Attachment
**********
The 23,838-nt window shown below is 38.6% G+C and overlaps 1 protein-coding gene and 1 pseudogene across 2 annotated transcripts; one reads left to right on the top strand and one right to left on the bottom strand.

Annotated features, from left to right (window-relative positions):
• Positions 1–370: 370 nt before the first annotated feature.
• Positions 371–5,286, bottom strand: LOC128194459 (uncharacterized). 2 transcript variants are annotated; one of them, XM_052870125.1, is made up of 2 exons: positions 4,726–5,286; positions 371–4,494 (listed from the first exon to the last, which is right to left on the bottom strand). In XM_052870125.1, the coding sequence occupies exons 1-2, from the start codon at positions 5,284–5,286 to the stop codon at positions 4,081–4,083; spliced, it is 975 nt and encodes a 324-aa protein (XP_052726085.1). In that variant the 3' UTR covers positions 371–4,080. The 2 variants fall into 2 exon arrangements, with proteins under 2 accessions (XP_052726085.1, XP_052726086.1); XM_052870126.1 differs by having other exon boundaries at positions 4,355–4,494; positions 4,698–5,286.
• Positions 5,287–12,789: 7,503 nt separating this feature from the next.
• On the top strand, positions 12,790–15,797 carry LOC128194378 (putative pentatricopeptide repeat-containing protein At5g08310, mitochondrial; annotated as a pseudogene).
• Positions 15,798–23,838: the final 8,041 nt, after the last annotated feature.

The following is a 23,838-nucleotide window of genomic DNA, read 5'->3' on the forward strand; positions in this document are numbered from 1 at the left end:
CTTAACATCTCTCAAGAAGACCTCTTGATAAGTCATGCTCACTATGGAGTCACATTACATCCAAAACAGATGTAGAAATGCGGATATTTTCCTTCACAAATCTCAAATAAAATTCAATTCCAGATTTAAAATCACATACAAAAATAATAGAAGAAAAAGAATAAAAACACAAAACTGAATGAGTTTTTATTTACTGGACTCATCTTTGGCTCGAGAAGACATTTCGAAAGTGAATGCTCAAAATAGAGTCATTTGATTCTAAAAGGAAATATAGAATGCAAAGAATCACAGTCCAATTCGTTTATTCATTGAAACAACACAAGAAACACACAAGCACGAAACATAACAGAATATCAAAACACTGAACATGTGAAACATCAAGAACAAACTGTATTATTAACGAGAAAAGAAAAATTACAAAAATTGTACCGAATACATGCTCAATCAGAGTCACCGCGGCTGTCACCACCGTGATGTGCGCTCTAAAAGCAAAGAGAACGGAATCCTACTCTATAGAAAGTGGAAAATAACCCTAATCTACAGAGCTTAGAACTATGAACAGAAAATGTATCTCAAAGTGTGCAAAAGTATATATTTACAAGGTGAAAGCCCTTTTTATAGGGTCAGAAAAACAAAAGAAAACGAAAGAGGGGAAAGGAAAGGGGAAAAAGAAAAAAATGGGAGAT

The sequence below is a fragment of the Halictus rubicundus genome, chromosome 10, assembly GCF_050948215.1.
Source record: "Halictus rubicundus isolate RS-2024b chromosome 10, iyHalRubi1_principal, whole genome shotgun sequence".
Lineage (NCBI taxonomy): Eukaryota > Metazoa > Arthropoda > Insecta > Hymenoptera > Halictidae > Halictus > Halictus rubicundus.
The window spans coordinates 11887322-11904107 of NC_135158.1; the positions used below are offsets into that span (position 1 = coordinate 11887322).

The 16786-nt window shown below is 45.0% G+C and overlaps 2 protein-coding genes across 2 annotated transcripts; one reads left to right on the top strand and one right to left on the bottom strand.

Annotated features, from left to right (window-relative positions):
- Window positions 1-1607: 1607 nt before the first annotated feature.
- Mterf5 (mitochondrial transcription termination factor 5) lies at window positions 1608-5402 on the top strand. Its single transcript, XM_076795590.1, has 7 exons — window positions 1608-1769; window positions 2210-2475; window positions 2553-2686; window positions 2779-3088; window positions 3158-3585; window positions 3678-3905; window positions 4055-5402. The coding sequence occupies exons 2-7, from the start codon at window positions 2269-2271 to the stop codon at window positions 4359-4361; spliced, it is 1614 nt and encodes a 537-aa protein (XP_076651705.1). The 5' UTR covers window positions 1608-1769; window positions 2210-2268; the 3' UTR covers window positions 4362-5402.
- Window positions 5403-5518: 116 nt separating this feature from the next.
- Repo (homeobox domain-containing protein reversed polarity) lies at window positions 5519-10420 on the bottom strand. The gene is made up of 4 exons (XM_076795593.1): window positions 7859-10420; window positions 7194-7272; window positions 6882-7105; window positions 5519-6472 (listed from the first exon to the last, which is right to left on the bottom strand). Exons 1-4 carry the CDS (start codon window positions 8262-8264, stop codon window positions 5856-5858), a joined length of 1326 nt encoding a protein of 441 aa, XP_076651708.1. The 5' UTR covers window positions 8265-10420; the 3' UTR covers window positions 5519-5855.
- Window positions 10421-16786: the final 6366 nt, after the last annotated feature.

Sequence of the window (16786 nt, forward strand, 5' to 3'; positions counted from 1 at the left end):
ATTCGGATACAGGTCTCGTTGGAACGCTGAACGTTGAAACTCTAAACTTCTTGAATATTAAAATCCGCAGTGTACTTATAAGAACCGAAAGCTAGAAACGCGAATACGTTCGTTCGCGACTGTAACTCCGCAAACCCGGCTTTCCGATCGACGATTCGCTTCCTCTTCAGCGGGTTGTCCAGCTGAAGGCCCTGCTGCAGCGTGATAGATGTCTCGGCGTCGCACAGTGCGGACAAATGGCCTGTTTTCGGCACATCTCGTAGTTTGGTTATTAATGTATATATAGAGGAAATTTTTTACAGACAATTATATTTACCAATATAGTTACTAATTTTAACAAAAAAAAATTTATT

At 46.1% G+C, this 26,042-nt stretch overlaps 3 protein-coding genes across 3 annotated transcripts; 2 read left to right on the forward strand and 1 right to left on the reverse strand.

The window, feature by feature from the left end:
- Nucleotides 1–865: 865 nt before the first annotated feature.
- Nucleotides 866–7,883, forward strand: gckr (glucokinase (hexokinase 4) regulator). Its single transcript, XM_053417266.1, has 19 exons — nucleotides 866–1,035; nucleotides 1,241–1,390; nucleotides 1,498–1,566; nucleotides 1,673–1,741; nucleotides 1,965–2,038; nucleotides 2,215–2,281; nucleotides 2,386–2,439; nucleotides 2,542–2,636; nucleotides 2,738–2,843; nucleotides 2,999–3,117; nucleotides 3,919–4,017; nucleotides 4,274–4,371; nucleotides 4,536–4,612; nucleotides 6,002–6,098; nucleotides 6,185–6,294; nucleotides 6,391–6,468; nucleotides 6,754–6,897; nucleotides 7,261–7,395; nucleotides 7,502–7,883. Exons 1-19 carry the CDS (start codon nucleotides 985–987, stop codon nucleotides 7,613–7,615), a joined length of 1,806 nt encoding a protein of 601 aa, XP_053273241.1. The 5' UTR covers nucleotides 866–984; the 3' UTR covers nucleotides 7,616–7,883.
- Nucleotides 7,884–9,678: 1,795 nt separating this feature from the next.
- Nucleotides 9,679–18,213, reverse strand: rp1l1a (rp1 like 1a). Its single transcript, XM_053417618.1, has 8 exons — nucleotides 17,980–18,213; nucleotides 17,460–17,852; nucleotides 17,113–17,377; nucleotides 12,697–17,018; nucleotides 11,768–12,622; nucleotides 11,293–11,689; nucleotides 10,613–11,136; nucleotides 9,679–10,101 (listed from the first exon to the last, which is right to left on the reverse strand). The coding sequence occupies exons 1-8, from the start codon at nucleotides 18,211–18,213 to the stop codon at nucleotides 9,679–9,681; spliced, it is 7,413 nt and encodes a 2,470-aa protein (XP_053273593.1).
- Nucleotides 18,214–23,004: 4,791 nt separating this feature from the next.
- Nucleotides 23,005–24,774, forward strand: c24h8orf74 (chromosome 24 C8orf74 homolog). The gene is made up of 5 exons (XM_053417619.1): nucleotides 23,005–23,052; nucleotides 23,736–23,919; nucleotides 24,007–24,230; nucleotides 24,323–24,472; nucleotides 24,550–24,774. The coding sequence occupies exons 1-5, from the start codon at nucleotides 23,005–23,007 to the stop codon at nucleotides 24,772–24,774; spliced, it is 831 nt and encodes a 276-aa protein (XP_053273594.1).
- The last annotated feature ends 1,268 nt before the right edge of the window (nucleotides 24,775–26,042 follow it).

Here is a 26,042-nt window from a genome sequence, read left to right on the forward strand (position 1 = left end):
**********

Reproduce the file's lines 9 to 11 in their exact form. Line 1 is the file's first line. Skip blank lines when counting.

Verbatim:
CTTAACATCTCTCAAGAAGACCTCTTGATAAGTCATGCTCACTATGGAGTCACATTACATCCAAAACAGATGTAGAAATGCGGATATTTTCCTTCACAAATCTCAAATAAAATTCAATTCCAGATTTAAAATCACATACAAAAATAATAGAAGAAAAAGAATAAAAACACAAAACTGAATGAGTTTTTATTTACTGGACTCATCTTTGGCTCGAGAAGACATTTCGAAAGTGAATGCTCAAAATAGAGTCATTTGATTCTAAAAGGAAATATAGAATGCAAAGAATCACAGTCCAATTCGTTTATTCATTGAAACAACACAAGAAACACACAAGCACGAAACATAACAGAATATCAAAACACTGAACATGTGAAACATCAAGAACAAACTGTATTATTAACGAGAAAAGAAAAATTACAAAAATTGTACCGAATACATGCTCAATCAGAGTCACCGCGGCTGTCACCACCGTGATGTGCGCTCTAAAAGCAAAGAGAACGGAATCCTACTCTATAGAAAGTGGAAAATAACCCTAATCTACAGAGCTTAGAACTATGAACAGAAAATGTATCTCAAAGTGTGCAAAAGTATATATTTACAAGGTGAAAGCCCTTTTTATAGGGTCAGAAAAACAAAAGAAAACGAAAGAGGGGAAAGGAAAGGGGAAAAAGAAAAAAATGGGAGAT

The sequence below is a fragment of the Halictus rubicundus genome, chromosome 10, assembly GCF_050948215.1.
Source record: "Halictus rubicundus isolate RS-2024b chromosome 10, iyHalRubi1_principal, whole genome shotgun sequence".